So, Rod Donald's bill looks to be a fizzer, with Helen Clark condemning it and other parties refusing to back it. Meanwhile, a gathering of Methodist Bishops in Johannesburg has warned that Robert Mugabe's slum-clearances are "a complete recipe for genocide" and "a tragedy of unprecedented enormity".
Criticisms of the bill as limiting the freedom of movement are misplaced. It is not freedom of movement the bill restricts, but freedom of association (which, lest it needs to be pointed out, is also affirmed in the BORA). And as I argue below, the government has an unquestionable right to limit freedom of association in this manner by imposing economic sanctions on another country. We've imposed such sanctions on human rights grounds in the past, notably on apartheid South Africa. We already bar New Zealand companies from exporting weapons and other "tools of repression" to the Mugabe regime, on the basis that he is a repressive dictator. Barring sporting contacts by recognised national representatives is just an extension of this.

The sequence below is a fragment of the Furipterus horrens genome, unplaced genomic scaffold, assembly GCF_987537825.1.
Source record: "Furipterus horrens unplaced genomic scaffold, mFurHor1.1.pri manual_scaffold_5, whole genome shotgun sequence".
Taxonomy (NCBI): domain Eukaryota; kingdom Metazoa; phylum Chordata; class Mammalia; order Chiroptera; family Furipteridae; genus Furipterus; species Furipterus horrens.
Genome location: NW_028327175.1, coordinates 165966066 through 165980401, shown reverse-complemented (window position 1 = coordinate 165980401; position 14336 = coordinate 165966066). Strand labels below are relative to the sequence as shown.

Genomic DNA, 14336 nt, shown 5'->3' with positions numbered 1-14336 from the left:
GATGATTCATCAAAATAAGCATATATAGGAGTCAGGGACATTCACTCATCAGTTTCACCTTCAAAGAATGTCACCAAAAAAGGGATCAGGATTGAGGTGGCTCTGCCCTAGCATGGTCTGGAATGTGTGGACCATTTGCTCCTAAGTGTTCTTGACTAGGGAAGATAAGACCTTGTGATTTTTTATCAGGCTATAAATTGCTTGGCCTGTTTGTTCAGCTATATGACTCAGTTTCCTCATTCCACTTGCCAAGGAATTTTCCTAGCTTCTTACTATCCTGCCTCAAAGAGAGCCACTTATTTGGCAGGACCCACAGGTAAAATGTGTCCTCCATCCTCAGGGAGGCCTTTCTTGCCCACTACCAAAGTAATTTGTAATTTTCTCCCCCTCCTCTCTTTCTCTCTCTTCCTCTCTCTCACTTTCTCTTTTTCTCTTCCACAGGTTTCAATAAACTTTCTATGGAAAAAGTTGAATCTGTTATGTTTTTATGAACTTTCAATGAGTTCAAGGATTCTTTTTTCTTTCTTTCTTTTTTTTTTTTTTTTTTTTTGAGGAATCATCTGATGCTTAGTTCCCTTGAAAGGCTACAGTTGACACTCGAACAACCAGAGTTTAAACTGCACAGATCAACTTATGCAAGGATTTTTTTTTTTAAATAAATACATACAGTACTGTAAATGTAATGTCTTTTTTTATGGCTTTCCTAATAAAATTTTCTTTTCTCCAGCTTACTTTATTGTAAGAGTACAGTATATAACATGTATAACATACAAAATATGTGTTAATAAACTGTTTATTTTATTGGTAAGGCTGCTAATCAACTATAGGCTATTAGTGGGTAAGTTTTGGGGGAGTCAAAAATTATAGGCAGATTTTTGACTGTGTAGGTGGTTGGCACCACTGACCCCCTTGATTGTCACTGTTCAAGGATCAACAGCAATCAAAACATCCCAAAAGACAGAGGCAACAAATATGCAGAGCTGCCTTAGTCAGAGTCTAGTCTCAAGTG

But while disappointing, the failure of this bill would not be the end. We have three weeks to find a legislative solution, and Jim Anderton reportedly also has a bill in the works. Ideally, though, I'd hope that public pressure, rather than legislative action, will cause NZ Cricket to change their mind and call off the tour.